In Georgia, you can legally own any knife, including balisong or butterfly knives, Bowie knives, throwing stars and knives, disguised knives, push knives, stilettos, switchblades, dirks, daggers, and spring-powered ballistic knives. However, carrying a knife, whether openly or concealed, that is larger than 12 inches requires a weapons permit. Once you obtain this permit, there are no restrictions on carrying knives of any size.
In Hawaii, it is legal to own most types of knives, but it is illegal to possess balisong (butterfly) knives and switchblades. You may openly carry any legal knife, but carrying concealed dirks, daggers, or any knife used as a weapon is prohibited unless used in a manner that does not render it a "dangerous weapon.”
In Idaho, you are allowed to own any type of knife. There are no restrictions on the open carry of knives, and it is legal to carry a knife concealed if the blade is less than 4 inches long. However, carrying concealed dirks, bowies, daggers, or knives with a blade longer than 4 inches requires a weapons permit.
In Illinois, you can own any knife except for ballistic knives and throwing stars, and switchblades are legal if you have a FOID card. You can carry any knife as long as you don't intend to harm someone, but carrying certain knives like dirks, stilettos, or dangerous knives with the intent to harm is illegal.
In Indiana, all knives are legal to own except for ballistic knives and throwing stars. You can carry any knife unless you are on school property, and there are no restrictions on blade length for concealed carry.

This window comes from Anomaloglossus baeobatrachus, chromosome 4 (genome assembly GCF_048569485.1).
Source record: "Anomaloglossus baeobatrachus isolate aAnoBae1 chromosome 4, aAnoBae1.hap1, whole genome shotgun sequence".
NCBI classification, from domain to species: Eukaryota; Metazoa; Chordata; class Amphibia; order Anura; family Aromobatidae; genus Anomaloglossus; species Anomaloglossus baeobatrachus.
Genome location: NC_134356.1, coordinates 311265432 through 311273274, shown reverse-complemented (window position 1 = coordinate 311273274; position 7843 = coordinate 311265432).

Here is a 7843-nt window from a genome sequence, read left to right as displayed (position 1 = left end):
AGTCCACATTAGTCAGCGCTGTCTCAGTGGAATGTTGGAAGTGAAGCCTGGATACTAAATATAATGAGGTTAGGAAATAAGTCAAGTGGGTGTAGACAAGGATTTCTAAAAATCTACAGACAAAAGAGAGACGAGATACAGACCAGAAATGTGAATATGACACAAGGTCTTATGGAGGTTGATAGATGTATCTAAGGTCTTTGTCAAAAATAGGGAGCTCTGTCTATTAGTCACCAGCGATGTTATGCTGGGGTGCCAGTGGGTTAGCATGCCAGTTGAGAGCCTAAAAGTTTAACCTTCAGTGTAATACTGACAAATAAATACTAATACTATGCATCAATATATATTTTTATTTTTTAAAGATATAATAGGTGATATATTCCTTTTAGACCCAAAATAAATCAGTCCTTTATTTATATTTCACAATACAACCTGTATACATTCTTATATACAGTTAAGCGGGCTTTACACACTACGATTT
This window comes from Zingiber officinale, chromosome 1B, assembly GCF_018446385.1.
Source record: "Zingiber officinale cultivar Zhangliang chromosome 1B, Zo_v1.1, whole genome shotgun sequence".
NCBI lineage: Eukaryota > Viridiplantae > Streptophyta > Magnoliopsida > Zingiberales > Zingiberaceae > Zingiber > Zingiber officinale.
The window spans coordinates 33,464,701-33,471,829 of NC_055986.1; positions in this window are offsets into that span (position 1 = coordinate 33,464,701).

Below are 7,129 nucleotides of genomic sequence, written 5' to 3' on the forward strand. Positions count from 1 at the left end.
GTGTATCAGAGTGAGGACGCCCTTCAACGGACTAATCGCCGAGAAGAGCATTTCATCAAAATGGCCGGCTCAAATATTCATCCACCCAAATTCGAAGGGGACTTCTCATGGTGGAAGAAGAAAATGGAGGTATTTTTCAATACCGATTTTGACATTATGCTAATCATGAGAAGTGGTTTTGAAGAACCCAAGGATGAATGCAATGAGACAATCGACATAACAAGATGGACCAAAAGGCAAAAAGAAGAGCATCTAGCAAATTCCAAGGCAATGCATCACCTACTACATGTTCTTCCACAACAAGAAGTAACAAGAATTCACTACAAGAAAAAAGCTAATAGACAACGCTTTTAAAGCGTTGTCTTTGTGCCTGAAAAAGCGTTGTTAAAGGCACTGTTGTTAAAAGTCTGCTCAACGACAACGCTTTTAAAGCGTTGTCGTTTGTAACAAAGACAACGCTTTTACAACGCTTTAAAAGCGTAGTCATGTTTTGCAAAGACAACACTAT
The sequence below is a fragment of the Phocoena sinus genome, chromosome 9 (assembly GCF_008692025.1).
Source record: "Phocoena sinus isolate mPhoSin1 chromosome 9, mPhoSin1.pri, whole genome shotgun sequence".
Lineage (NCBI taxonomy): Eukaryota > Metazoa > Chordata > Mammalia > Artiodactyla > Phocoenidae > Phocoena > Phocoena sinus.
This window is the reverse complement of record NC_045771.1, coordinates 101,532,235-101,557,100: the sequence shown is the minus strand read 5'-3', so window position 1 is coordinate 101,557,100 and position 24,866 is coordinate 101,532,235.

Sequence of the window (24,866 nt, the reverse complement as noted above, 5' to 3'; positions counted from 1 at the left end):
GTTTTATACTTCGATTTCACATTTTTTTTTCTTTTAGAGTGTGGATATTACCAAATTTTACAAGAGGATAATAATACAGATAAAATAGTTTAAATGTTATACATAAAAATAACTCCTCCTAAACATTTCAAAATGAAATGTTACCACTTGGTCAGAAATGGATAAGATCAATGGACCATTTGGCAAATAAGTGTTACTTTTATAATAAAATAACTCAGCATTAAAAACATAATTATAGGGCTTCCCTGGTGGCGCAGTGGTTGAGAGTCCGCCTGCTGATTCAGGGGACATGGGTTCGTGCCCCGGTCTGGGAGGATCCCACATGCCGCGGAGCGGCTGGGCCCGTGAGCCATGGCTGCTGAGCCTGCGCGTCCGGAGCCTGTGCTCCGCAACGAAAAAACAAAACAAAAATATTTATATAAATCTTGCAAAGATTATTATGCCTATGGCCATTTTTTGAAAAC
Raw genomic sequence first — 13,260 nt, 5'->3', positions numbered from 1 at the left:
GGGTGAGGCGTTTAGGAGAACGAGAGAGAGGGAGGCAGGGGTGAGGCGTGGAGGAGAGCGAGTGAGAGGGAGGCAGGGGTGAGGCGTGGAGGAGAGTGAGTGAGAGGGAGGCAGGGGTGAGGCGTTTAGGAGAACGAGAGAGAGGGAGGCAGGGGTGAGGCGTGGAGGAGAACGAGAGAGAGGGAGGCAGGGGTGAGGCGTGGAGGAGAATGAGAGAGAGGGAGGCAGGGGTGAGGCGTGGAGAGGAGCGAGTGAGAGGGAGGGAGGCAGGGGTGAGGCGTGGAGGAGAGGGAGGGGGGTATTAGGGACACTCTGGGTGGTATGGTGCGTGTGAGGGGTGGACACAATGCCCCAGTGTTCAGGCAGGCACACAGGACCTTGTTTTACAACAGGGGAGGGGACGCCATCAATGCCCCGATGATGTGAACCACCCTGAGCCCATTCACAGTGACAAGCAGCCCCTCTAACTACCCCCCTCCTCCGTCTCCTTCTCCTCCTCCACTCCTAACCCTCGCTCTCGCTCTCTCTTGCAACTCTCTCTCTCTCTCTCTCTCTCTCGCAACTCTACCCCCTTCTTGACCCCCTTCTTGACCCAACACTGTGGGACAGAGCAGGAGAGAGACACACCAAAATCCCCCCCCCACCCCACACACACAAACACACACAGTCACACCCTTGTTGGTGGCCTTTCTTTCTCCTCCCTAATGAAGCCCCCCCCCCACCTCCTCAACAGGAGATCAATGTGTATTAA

In Iowa, it is legal to own most types of knives except ballistic knives. Concealed carry prohibits switchblades, daggers, stilettos, balisong knives, any disguised knives, and any knife with a blade over 5 inches. There are no restrictions on blade length for open carry of knives.
In Kansas, all knives are legal to own and carry, both openly and concealed, except for ballistic knives and throwing stars. There are no blade length restrictions for carrying knives in Kansas.
In Kentucky, all types of knives are legal to own, including balisong, switchblades, and disguised knives. You can openly carry any knife, and concealed carry allows ordinary pocket or hunting knives. As of June 27, 2019, the "Constitutional Carry" statute allows concealed carry of other previously classified deadly weapons.
In Louisiana, you can legally own and openly carry any type of knife. Concealed carry of switchblades or any automatic knife is illegal.
In Maine, it is legal to own any type of knife and openly carry all knives. But it is illegal to carry concealed dirks, stilettos, or any knife designed primarily as a weapon against humans.